The inner-African free trade zone starts on January 1st – with 54 countries the largest in the world. 90 percent of all tariffs should be eliminated. But the internal market still has many hurdles to overcome.
By Caroline Hoffmann, ARD Studio Nairobi
The fresh yellow-green mangoes are stacked in one corner of the hall, in the next they rattle over a conveyor belt into a giant juicer. 200 tons of fruit are processed here every day to make juice or soft drinks. Every child in Kenya knows the brands – and also in neighboring countries.
Entrepreneur Kimano Rugendo is proud of his success. “We export to Zambia, Rwanda, Burundi, Tanzania, Uganda and the Congo,” he says. “But we have some challenges to overcome, there are tariffs, sometimes trade barriers. That makes exporting difficult.”
So far difficult trade in Africa
Simply bringing goods across the border has often been difficult between many African countries. Intra-African transport: It’s time-consuming, expensive and there is a patchwork of trade rules and tariffs on the continent. This leads to long waiting times at the borders, endless paperwork for imports, and bribes are repeatedly requested.
The official restrictions between the African countries are generally higher than those between Africa and the rest of the world. According to statistics from the World Trade Organization from 2017, intra-African trade only accounts for around 17 percent. For comparison: within Europe it was 69 percent in the same year.
Development into the largest domestic market
But now everything should get better. The African Free Trade Area (AfCFTA) starts on January 1st. 54 countries with 1.2 billion people are to form a single market at the end of the process. Then it would be the largest free trade area in the world.
The juice manufacturer from Kenya can hardly wait. “We’re looking forward to it,” says entrepreneur Rugendo. “We would have wished that much earlier. We then have uniform conditions. That opens up many new markets for us.” The goal: Customs duties are to be abolished on 90 percent of all goods and services.
But there is still a long way to go: the project is only just getting started. The member states still have to negotiate about customs duties, uniform border controls and standards or the rules of origin. The process will not be easy.
Aly Khan Satchu, Kenyan economic analyst, knows that too. He told the Al Jazeera broadcaster: “The problem is that there are many reactionary forces benefiting from the current asymmetrical information and economic space of the continent. This agreement will turn the whole African economy inside out. But there are a lot of people who are very powerful and they don’t want to, because they benefited from the old system for many years. ” A single market like the one that exists in the EU is still a long way off.
Free trade zone creates a huge market
But the chances are huge. “This free trade zone creates a huge market and offers the opportunity for new jobs,” says Lyndia Chinenye Iroulo, political scientist at the GIGA Institute in Hamburg. “This will enable Africa to catch up economically and reduce its dependence on the rest of the world.” So far, Africa has been dependent on imports from Europe, China and the USA in many areas. The industrial processing of many products – such as cocoa, cotton or tomatoes – hardly takes place on the continent itself, and thus creates no additional value, but rather outside.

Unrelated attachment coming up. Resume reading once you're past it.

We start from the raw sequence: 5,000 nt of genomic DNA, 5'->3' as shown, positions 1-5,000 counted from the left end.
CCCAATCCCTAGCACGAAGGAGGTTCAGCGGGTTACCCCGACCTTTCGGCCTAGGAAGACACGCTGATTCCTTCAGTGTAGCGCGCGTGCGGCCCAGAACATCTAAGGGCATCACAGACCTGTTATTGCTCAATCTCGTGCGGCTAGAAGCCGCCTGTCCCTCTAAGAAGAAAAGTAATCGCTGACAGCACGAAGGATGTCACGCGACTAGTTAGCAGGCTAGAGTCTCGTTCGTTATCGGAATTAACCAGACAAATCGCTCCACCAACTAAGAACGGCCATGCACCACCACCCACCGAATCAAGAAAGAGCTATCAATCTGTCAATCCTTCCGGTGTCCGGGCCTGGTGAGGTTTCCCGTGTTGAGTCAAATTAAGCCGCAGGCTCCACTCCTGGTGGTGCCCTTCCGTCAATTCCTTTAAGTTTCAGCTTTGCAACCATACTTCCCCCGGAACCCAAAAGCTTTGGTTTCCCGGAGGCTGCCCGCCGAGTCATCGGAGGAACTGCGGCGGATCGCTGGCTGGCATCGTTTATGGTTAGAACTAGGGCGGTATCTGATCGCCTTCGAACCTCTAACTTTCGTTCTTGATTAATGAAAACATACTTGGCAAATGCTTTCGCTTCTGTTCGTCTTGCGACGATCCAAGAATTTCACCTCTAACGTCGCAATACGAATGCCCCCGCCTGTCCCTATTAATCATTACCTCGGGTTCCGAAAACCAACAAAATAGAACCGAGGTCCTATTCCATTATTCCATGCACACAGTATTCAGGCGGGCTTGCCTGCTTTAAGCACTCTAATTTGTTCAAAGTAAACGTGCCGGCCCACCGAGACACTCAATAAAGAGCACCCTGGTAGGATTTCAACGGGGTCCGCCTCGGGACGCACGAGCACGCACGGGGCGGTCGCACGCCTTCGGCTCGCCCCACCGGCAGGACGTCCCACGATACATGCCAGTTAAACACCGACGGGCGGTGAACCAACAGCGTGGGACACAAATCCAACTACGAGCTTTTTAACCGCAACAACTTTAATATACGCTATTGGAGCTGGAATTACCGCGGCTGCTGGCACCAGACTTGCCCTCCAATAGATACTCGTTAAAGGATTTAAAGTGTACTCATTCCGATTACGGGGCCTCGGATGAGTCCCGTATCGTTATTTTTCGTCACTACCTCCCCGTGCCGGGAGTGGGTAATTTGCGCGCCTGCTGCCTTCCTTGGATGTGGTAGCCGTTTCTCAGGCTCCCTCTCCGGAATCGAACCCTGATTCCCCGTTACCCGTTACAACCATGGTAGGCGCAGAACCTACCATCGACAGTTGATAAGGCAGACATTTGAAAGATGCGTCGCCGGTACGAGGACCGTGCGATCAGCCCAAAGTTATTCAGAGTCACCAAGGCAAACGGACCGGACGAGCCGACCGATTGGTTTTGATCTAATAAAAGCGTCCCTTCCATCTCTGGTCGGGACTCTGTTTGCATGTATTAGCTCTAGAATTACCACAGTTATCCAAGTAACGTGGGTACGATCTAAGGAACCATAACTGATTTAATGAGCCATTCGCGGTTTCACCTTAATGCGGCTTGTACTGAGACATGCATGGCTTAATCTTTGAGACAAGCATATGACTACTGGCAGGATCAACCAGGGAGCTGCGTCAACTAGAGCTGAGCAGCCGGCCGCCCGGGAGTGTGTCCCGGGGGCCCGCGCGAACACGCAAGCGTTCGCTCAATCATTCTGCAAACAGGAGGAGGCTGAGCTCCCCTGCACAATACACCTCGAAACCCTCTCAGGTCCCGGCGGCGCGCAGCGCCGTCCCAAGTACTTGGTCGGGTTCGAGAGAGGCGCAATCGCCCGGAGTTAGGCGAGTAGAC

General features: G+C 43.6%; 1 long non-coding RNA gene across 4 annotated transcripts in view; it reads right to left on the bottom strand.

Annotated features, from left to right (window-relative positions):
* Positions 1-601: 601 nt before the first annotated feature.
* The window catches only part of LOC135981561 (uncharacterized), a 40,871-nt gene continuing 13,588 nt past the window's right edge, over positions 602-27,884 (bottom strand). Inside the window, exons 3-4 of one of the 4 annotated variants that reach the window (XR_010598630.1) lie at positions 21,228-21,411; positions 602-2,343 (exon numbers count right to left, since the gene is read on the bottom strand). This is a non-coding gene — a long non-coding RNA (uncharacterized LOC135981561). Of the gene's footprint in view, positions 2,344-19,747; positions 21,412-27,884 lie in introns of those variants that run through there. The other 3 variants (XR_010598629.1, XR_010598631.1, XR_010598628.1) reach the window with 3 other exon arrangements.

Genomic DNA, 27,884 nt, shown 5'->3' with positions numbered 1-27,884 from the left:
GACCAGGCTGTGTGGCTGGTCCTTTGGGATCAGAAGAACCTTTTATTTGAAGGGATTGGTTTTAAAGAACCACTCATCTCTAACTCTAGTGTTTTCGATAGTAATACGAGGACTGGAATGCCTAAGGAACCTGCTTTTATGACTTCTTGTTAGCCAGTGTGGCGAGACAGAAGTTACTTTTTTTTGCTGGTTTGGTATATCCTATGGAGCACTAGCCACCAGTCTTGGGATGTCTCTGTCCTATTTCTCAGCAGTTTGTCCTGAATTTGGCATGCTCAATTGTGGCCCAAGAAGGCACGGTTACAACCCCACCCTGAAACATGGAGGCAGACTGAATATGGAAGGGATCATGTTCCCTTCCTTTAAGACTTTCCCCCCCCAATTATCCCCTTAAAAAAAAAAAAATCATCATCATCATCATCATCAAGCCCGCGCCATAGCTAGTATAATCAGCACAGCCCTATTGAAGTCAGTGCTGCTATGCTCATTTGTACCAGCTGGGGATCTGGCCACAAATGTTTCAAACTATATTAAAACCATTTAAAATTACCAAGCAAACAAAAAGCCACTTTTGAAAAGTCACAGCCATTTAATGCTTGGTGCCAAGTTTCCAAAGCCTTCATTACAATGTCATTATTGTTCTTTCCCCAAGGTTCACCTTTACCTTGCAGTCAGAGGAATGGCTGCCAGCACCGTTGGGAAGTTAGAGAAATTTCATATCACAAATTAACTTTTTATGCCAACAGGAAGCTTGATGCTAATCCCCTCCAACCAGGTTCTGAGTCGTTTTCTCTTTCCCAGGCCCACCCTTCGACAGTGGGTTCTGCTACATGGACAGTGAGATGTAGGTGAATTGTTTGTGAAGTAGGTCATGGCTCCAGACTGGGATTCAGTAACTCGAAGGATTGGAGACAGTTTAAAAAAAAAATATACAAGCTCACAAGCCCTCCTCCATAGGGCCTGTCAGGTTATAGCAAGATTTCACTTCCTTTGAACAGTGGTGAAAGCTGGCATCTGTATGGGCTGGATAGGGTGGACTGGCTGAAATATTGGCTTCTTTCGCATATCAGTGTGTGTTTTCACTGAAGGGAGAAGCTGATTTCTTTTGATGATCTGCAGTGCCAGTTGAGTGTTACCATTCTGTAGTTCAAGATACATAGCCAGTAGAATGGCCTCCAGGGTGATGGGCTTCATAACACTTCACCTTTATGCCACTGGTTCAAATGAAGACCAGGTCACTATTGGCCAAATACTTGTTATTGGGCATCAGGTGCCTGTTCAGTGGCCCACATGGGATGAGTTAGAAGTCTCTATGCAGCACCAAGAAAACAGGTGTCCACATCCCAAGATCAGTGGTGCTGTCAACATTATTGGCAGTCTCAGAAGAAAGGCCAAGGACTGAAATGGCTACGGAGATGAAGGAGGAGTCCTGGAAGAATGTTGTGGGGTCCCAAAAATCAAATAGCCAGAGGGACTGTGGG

In the corona pandemic, urgently needed protective equipment was in short supply; it had to be imported, but was hardly available. The hurdles were high to help each other on the continent. “This event definitely opened our eyes to the importance of growing together,” says Iroulo. “Covid is another impetus to push the free trade area forward.”
Protecting micro-entrepreneurs is an important issue
The World Bank estimates that Africa’s economic output could increase by 335 billion euros in 15 years. Free trade could lift 30 million Africans out of poverty. The question of how the many small African traders and micro-entrepreneurs in particular can be strengthened and protected will play a decisive role. But that is still a long way off.
There is still a lot of construction to be done for the agreement to be a success. The continent lacks a good and comprehensive infrastructure. Some countries are already investing in this. Kenya is building a huge container port on Lamu, in the northeast of the country. So far they have lived from fishing and tourism here, but that is about to change. The project is not undisputed, but the island is to become an international logistics hub.
New port central component
In the port of Lamu the dhows, the wooden fishing boats are still sailing, one arm of the sea already big dredgers are shoveling out the channel, bulldozers are working on the freshly paved surface. Thousands of containers are to be handled here soon, with the port, a new railway line and new roads, a transport axis for East Africa will be created. “This project is very important in order to integrate the African continent into global world trade,” says project manager Silvester Kasuku, praising the port. “It is also a central building block for the African free trade area.”
To inspect the progress of the construction, the heads of government of Kenya, Uhuru Kenyatta, and Ethiopia, Abiy Ahmed, took the opportunity to fly in personally in mid-December. They committed themselves to increased trade, also between the two countries. The African construction workers and the Chinese engineers of the project met specifically for this purpose. Because here the Middle Kingdom is building another major project for Africa. China has long known how important the African market already is – and how much more important it will become in the future.